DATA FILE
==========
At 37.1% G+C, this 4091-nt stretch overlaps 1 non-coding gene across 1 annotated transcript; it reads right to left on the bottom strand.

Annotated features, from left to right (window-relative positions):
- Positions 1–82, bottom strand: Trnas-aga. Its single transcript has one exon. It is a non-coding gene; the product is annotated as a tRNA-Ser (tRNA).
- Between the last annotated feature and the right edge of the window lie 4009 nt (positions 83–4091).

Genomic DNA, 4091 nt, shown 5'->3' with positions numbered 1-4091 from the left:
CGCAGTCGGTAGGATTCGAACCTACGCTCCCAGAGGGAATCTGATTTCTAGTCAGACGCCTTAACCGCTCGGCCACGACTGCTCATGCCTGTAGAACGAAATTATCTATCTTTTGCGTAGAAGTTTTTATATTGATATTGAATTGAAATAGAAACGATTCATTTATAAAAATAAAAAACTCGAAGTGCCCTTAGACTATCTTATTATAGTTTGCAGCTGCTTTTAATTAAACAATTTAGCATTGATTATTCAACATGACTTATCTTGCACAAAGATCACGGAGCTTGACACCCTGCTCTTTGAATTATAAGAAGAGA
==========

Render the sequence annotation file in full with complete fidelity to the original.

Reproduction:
At 37.1% G+C, this 4091-nt stretch overlaps 1 non-coding gene across 1 annotated transcript; it reads right to left on the bottom strand.

Annotated features, from left to right (window-relative positions):
- Positions 1–82, bottom strand: Trnas-aga. Its single transcript has one exon. It is a non-coding gene; the product is annotated as a tRNA-Ser (tRNA).
- Between the last annotated feature and the right edge of the window lie 4009 nt (positions 83–4091).

Genomic DNA, 4091 nt, shown 5'->3' with positions numbered 1-4091 from the left:
CGCAGTCGGTAGGATTCGAACCTACGCTCCCAGAGGGAATCTGATTTCTAGTCAGACGCCTTAACCGCTCGGCCACGACTGCTCATGCCTGTAGAACGAAATTATCTATCTTTTGCGTAGAAGTTTTTATATTGATATTGAATTGAAATAGAAACGATTCATTTATAAAAATAAAAAACTCGAAGTGCCCTTAGACTATCTTATTATAGTTTGCAGCTGCTTTTAATTAAACAATTTAGCATTGATTATTCAACATGACTTATCTTGCACAAAGATCACGGAGCTTGACACCCTGCTCTTTGAATTATAAGAAGAGA